LP33.tv launches the underground’s answer to MySpace Music

Today, LP33.tv, the company formerly known as MyAWOL, goes live with its intensely ambitious site for unsigned musicians. The site centers around a video player that features original music videos, short band documentaries and news clips, all produced by LP33’s team. There are rapid edits, hipster rockers, punky pop princesses, and cooler-than-thou VJs, all hearkening back to the MTV and VH1 glory days of yore.

LP33’s goal is to create a platform for finding and promoting unsigned musical talent. The package, which includes artists’ bios and posts from “influential” bloggers, has greater scope and depth than that of competitor, Topspin Media, which has similar goals but less impressive flair. The whole thing, which we first glimpsed this summer, has many of the makings of terrific execution.

Unfortunately, it is also missing some of them. Most of the musicians, especially the electronica artist, Paul Kwitek and country singer Austin Collins, have a spark, but none triggered my “good lord, that was dope” reflex. While the video player itself does a great job drawing the eye, the rest of the interface isn’t nearly as pretty. The colors are garish, with way too many obnoxious pinks and purples. When you scroll down, the photographs of the featured artists jut past the elements to the left and right, causing the site’s symmetry to fall apart, and navigating from artist to artist and takes way too many clicks. Lastly, the VJs, awkwardly trying hard to emit attitude, do not seem ready for prime time.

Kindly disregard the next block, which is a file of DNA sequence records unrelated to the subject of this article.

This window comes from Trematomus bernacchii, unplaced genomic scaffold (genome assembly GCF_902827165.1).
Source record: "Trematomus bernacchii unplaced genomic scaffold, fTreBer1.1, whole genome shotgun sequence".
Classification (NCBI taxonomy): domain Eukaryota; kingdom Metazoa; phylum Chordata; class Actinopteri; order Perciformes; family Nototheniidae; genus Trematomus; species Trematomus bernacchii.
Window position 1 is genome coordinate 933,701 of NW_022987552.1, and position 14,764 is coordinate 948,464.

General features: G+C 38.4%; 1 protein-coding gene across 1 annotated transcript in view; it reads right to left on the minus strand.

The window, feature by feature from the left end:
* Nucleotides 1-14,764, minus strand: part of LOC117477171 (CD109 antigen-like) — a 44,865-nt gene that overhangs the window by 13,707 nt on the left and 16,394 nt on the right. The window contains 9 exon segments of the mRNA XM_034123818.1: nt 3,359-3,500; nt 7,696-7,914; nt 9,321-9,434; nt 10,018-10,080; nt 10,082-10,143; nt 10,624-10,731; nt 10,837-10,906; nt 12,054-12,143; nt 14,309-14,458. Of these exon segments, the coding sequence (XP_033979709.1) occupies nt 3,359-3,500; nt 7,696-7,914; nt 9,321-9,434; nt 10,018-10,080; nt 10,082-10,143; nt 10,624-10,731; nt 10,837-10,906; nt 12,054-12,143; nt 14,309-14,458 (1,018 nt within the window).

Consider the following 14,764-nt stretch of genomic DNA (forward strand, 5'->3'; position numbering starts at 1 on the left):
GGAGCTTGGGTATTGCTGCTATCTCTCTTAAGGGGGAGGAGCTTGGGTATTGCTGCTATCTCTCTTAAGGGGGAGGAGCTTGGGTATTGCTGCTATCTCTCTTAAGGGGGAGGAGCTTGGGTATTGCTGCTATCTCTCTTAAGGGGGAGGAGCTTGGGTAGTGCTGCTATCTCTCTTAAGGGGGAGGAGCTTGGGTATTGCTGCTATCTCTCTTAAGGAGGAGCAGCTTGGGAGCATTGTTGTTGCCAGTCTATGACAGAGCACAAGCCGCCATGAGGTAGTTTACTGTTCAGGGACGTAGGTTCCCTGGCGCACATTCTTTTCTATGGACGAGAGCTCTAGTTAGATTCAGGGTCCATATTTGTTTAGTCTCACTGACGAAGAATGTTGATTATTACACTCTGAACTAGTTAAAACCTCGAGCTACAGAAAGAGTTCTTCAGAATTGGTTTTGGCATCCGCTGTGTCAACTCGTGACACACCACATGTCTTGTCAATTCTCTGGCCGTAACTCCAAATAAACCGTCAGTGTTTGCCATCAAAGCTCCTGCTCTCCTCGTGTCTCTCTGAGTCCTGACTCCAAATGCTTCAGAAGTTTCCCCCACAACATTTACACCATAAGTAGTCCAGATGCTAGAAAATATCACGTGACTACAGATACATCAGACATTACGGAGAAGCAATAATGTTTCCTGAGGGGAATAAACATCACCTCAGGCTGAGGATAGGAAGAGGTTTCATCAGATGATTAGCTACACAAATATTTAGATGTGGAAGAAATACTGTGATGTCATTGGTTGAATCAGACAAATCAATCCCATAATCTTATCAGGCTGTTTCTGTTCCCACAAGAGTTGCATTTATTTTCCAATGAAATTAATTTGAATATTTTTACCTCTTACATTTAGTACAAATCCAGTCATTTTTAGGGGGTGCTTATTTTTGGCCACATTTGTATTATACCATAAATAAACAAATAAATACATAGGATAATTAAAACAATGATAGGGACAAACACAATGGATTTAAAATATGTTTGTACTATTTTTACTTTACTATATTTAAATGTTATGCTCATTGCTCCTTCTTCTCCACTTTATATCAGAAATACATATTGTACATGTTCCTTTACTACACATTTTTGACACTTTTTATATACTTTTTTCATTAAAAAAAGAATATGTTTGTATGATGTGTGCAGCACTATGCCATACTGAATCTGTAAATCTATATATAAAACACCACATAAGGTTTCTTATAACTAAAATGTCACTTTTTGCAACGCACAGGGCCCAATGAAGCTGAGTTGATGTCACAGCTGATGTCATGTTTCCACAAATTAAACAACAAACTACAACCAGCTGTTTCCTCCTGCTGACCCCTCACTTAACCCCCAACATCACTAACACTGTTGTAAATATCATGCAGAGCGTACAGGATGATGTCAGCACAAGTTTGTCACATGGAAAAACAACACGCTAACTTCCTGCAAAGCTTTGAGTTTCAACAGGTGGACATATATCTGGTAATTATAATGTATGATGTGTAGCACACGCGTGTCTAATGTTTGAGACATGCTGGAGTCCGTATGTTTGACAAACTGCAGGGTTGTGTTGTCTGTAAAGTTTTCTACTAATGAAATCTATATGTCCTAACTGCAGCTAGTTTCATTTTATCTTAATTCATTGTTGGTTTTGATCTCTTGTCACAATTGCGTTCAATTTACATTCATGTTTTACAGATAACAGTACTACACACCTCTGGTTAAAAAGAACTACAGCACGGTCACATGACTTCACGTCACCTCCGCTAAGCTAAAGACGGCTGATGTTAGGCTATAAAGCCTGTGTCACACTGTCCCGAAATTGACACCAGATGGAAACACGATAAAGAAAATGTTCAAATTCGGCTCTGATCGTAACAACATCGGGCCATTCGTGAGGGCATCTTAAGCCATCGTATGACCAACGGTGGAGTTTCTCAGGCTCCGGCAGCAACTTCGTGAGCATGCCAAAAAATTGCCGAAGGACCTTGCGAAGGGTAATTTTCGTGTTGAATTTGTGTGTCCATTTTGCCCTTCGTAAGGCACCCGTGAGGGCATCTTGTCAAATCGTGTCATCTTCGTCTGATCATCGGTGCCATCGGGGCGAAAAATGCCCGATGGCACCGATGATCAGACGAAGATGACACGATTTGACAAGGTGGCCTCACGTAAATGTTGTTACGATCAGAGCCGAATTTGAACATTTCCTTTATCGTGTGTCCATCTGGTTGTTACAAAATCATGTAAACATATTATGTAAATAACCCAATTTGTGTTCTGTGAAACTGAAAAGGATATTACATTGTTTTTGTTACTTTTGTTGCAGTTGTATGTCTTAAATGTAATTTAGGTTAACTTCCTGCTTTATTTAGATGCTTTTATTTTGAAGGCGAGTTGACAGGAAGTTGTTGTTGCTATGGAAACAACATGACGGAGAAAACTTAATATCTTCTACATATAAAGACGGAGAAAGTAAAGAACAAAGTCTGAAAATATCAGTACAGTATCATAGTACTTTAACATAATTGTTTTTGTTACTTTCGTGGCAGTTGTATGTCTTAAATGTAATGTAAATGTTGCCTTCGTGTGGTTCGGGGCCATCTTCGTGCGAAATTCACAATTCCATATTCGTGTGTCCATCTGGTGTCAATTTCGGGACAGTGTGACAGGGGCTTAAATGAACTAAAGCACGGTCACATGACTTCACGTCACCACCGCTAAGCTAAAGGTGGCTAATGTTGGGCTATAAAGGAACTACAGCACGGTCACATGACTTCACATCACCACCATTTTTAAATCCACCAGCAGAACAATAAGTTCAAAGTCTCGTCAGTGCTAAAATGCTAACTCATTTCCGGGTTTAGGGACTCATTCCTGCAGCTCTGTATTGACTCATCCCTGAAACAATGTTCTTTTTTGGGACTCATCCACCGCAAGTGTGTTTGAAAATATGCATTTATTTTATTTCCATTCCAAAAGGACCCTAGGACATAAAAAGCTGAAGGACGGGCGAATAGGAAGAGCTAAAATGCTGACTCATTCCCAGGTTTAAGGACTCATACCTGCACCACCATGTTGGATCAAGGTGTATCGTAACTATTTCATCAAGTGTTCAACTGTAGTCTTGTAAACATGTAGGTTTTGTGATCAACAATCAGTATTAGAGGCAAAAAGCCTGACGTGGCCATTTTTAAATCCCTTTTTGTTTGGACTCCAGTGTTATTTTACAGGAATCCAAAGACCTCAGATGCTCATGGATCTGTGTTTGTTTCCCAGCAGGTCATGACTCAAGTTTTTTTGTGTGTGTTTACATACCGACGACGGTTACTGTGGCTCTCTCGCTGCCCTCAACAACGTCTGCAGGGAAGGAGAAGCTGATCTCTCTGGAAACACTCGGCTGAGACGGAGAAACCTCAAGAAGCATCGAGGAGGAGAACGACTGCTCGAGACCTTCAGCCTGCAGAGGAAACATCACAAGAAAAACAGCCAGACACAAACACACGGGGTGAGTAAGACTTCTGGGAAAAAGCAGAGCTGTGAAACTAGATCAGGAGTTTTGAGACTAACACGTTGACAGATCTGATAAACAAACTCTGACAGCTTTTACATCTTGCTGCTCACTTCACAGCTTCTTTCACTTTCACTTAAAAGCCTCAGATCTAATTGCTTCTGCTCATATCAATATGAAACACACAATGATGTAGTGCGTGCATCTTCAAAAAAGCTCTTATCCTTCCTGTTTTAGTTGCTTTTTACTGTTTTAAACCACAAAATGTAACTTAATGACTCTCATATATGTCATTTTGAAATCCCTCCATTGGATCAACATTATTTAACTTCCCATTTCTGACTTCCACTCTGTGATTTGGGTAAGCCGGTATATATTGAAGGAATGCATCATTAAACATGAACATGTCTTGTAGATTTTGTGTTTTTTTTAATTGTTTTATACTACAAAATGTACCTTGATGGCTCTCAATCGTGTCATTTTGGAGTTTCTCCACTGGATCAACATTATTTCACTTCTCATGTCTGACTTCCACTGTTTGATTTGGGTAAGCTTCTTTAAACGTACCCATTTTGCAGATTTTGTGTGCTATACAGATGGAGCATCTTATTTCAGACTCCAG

In some ways, these faults are forgivable, even charming: This is the underground version of MySpace Music, after all. But in other ways, they are not: The contrasts between the videos’ high production values and the site’s sloppier hiccups are jarring. These are all addressable issues, but if LP33 wants to be a destination site in this day and age — especially one that deigns to stand against the machine that is Fox Interactive Media — it has to do more than a few things right.

It has to do a lot of things, and do them all brilliantly.